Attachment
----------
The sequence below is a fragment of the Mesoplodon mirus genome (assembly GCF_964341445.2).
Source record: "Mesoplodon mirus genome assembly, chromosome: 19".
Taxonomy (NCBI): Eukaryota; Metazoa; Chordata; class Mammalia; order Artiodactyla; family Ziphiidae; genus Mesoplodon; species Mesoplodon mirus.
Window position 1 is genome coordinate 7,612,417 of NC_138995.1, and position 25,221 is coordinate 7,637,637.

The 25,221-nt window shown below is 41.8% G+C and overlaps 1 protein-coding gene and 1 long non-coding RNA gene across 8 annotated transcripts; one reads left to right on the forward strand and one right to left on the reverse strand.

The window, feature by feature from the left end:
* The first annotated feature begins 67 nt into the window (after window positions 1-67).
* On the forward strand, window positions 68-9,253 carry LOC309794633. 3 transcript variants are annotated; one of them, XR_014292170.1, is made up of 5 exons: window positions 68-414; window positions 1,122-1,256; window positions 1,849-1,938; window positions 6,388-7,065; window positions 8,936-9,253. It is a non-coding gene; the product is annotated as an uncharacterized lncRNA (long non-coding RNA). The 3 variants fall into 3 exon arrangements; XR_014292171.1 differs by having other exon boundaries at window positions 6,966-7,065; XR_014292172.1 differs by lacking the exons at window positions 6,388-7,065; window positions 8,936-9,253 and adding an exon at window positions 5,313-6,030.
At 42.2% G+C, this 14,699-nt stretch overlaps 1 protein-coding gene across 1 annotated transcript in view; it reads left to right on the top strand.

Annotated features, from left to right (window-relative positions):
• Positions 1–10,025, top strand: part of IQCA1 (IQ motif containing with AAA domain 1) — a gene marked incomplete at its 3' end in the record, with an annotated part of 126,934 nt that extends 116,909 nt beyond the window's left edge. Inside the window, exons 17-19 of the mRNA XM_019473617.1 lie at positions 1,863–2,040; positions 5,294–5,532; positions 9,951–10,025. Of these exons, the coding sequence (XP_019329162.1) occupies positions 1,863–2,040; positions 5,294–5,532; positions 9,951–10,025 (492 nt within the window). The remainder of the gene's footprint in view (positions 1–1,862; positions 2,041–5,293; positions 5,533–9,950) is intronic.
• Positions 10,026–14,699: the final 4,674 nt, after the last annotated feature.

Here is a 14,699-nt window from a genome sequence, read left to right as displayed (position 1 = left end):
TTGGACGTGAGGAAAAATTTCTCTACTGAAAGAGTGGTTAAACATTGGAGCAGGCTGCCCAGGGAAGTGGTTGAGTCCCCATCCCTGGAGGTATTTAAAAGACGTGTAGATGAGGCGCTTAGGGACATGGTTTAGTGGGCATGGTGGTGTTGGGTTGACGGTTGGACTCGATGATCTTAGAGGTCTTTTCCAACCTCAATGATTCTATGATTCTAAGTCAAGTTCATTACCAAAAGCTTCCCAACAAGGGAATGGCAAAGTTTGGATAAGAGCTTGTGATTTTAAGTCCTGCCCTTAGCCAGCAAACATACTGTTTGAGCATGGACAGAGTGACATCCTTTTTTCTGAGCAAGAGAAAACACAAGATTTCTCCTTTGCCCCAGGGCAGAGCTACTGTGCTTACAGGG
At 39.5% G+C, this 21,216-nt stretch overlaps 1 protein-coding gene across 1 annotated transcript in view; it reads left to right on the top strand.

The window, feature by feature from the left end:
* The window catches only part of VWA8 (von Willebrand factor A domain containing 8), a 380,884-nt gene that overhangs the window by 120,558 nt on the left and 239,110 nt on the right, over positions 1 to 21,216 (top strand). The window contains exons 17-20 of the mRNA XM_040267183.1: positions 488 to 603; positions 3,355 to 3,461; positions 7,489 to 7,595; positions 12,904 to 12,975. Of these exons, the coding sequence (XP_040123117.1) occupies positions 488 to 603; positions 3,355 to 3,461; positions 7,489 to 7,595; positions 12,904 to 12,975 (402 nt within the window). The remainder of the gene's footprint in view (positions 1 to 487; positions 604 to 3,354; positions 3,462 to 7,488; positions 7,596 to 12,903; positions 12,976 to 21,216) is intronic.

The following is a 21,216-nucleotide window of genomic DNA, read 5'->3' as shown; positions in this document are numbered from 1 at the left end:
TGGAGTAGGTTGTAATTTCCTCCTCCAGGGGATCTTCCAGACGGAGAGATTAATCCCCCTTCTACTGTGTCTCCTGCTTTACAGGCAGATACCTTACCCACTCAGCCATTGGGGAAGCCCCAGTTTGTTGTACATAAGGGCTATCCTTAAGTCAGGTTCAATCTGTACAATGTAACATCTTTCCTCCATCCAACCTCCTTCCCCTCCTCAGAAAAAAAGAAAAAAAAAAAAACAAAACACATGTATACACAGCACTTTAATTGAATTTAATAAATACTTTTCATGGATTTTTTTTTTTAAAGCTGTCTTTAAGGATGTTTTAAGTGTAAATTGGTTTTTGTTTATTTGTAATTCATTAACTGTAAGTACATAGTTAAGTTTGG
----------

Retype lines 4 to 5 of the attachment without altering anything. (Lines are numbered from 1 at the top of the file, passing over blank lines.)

Window position 1 is genome coordinate 7,612,417 of NC_138995.1, and position 25,221 is coordinate 7,637,637.

The 25,221-nt window shown below is 41.8% G+C and overlaps 1 protein-coding gene and 1 long non-coding RNA gene across 8 annotated transcripts; one reads left to right on the forward strand and one right to left on the reverse strand.